CMS proposal could have unintended consequences

Final passage for new regs is likely

The recent proposal by the Centers for Medicare & Medicaid Services (CMS) to allow hospitals to establish community call arrangements to satisfy their federal on-call physician requirements at a regional level is likely to be formally adopted, says Stephen A. Frew, JD, vice president of risk consulting for Johnson Insurance Services of Madison, WI.

"I would say that barring unforeseen political implications, I would expect it to go into play in October fairly closely approximating the language that's there now," he says. "The area where we might see some change may be the wording in the section dealing with transfers."

That section, Frew notes, says even if you have established a community call panel, it doesn't relieve you of your transfer obligations under the Emergency Medical Treatment and Labor Act (EMTALA). "You still have to call and get [transfer] acceptance, document it, and send the patient by an appropriate medical vehicle," he says. "They may play with some of the language, but the final form will be very close to the language we have now."

At first glance, it sounds like only good news for ED managers who are frustrated at their inability to have specialty services adequately covered. The Centers for Medicare & Medicaid Services (CMS) has proposed allowing hospitals to establish community call arrangements at a regional level to satisfy their on-call physician requirements under the Emergency Medical Treatment and Labor Act (EMTALA). However, warns one expert, there could be some potential pitfalls in this new reality.

For example, the proposal includes "one of the biggest changes in EMTALA in 10 years," says Michael J. Williams, MPH, HAS, president of The Abaris Group, a Walnut Creek, CA-based health care consulting firm specializing in emergency services. Now, he explains, if you have a specialist on call who could handle a given case, "you are absolutely required to accept the patient."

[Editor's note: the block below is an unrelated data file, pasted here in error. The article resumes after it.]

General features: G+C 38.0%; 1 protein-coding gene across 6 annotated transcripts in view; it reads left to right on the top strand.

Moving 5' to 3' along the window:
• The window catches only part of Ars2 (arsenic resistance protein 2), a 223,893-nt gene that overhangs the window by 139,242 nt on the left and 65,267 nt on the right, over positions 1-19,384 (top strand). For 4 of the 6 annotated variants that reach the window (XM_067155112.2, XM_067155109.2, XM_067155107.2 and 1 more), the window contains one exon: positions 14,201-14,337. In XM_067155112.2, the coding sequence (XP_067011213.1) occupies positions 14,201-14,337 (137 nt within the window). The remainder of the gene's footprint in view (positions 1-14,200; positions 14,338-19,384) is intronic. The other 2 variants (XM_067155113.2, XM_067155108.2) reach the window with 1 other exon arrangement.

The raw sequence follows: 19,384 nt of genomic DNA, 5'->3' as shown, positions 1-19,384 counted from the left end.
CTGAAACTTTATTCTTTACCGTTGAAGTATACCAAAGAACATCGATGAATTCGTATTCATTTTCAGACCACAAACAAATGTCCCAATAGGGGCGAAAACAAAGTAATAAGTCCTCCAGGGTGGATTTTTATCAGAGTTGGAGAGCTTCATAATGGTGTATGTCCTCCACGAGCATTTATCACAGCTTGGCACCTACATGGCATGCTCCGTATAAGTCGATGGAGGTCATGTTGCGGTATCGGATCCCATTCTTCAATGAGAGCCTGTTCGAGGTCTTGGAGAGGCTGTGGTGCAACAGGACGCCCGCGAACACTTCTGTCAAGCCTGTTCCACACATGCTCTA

Another area where unintended consequences might result is ambulance patient "parking." Since ED managers try their best not to go on diversion, it might take ambulance patients as long as 45 minutes to get into a bed, notes Williams. "In the new proposed rules, CMS says your EMTALA obligations begin when you arrive at the ED," he says. "So EMTALA now says you are responsible for beginning the screening exam in the hallways on a stretcher."

Not doing this assessment also could be a violation of the hospital's condition of participation as it pertains to providing speedy emergency care, says Williams. "At the very least, you have to start the assessment while the patient is still on the stretcher," he advises.

ED managers "will have to write new policies that ensure if there is any parking, you need to go over and assess the patient," Williams says. "You are not obliged to complete the MSE [medical screening exam], but you at least have to perform a simple assessment."

The riskiest implication of all, says Williams, is that hospitals that have specialized capabilities must accept patient transfer and not put any conditions on it if they have the capacity and capability. "This is new," he says. "In the past, you would not accept patients when you should have had on-call coverage; you might, for example, have called a trauma center."